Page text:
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Grip force abnormalities in de novo Parkinson's disease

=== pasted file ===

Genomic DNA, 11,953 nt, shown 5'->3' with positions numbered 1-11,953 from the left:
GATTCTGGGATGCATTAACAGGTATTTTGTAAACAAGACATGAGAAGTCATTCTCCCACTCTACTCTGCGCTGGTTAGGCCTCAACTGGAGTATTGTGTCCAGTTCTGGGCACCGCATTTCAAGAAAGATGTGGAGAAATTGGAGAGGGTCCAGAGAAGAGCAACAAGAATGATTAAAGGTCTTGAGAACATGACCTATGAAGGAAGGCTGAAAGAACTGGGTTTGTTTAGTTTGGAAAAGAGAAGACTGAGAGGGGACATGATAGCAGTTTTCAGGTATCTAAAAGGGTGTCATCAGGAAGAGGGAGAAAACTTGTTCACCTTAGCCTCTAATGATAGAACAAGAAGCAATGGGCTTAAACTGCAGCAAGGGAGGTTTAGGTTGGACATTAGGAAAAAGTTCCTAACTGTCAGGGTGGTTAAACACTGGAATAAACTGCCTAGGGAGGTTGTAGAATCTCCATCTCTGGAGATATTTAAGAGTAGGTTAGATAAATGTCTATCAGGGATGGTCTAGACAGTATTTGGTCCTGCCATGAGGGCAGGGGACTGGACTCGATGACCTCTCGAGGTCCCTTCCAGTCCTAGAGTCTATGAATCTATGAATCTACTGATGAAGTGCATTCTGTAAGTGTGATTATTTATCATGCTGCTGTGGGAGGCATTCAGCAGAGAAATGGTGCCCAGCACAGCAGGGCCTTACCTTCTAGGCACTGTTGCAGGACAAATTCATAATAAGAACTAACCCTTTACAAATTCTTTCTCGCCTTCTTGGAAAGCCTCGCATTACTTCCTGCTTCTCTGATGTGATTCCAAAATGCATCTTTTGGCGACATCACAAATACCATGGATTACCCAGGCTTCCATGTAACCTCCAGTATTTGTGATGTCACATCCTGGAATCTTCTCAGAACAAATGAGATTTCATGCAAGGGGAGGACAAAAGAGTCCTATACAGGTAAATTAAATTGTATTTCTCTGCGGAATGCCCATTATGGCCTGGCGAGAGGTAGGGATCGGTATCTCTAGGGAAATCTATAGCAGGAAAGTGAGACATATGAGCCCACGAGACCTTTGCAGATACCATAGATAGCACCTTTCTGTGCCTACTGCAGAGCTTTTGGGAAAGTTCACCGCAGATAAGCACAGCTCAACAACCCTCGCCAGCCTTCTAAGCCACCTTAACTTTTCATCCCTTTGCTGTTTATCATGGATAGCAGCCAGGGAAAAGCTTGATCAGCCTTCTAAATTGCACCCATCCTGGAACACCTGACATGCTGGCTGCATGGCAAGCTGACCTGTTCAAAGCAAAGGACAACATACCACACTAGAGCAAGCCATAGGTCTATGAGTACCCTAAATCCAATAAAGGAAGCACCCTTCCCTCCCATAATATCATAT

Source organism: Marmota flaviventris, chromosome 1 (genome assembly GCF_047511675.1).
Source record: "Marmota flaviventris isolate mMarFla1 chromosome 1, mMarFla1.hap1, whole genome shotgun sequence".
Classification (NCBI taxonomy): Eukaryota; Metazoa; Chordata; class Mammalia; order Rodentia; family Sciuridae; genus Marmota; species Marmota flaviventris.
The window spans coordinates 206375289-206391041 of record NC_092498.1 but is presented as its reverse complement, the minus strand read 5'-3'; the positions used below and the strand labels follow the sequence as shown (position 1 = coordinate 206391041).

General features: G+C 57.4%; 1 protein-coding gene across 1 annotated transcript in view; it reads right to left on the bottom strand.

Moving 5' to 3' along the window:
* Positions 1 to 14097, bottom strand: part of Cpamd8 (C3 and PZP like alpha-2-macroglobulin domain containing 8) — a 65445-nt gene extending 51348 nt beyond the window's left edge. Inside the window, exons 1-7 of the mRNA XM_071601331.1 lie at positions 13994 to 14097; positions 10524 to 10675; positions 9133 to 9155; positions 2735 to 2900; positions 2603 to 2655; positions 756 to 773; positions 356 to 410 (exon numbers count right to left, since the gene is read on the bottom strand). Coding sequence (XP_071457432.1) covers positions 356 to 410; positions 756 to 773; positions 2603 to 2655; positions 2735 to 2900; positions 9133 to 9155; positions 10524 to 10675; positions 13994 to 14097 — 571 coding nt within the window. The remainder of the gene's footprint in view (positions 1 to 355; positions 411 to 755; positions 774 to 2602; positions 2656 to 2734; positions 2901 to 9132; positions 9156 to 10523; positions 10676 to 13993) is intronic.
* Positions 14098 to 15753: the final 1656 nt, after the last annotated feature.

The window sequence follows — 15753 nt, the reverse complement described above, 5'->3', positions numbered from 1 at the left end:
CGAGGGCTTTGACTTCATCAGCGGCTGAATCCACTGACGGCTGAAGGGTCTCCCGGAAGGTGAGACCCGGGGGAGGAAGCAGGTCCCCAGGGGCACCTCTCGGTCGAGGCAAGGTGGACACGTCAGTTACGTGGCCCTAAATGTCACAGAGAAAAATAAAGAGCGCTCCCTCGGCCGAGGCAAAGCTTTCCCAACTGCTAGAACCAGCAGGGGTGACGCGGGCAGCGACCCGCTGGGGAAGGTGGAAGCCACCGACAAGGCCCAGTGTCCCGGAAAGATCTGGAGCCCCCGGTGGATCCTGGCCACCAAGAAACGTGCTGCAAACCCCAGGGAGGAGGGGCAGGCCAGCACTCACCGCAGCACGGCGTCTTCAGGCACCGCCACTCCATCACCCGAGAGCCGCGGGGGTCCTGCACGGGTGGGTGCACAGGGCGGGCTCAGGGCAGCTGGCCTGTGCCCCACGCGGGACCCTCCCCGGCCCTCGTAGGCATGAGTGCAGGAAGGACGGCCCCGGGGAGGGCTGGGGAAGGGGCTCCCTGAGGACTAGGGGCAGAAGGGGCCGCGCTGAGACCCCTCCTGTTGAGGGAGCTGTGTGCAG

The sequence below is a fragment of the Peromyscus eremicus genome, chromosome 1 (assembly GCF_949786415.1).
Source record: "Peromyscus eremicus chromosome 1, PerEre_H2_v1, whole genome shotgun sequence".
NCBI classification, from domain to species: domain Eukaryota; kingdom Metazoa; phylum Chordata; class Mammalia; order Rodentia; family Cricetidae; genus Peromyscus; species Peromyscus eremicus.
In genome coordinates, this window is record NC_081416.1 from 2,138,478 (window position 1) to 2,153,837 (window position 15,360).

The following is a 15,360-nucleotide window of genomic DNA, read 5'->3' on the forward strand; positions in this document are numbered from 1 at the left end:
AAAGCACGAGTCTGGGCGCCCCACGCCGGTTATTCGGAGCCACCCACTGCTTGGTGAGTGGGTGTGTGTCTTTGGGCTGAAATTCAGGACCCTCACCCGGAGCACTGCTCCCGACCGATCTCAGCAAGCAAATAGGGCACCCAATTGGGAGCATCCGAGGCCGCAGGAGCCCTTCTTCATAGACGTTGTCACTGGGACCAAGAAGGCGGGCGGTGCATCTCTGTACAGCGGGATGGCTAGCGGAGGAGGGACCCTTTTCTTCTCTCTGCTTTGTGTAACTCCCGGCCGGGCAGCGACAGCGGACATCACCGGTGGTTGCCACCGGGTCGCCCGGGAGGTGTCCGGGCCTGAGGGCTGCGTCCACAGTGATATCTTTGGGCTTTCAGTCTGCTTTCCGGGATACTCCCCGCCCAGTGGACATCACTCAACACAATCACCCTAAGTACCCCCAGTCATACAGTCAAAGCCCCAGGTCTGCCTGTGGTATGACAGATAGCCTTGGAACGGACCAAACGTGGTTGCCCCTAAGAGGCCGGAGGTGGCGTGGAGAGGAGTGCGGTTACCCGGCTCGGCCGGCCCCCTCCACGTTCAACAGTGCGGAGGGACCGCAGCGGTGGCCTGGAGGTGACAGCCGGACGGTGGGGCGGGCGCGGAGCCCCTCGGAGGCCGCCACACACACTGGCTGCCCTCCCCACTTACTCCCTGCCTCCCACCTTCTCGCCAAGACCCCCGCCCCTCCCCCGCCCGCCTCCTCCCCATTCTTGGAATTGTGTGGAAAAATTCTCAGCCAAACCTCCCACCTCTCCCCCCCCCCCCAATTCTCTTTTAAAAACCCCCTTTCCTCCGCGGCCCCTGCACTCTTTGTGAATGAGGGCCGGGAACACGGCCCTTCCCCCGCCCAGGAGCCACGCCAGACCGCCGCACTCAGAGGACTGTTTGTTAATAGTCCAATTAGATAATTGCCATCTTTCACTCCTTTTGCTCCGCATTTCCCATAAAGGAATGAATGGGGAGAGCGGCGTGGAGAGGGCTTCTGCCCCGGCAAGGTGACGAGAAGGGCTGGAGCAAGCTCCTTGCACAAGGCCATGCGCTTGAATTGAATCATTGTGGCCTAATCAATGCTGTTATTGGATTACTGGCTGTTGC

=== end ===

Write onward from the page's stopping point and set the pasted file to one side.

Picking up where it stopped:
In recent years it has been shown that a variety of movement disorders are associated with abnormalities of the fine motor control of the hand. In Parkinson's disease (PD), these changes consist of a slowing of the rate of grip force development and the use of abnormally large grip forces both during lifting and static holding of an object. It has been suggested, however, that these changes are a direct effect of the patient's levodopa medication or associated with levodopa induced dyskinesias. Accordingly, we examined the performance of de novo Parkinson patients in a precision lifting task. All patients (n = 6) were newly diagnosed and showed rigidity, bradykinesia, or both, but were unaffected by tremor or dyskinesia. None of the patients had received antiparkinson medication. Grip force was abnormally high in both the lifting and hold phases. This exaggeration was equal in magnitude to that observed previously in medicated patients. Thus we conclude that the abnormalities in grip force observed here are intrinsic features of PD and not the result of dopamine medication or its side effects. © 2004 Movement Disorder Society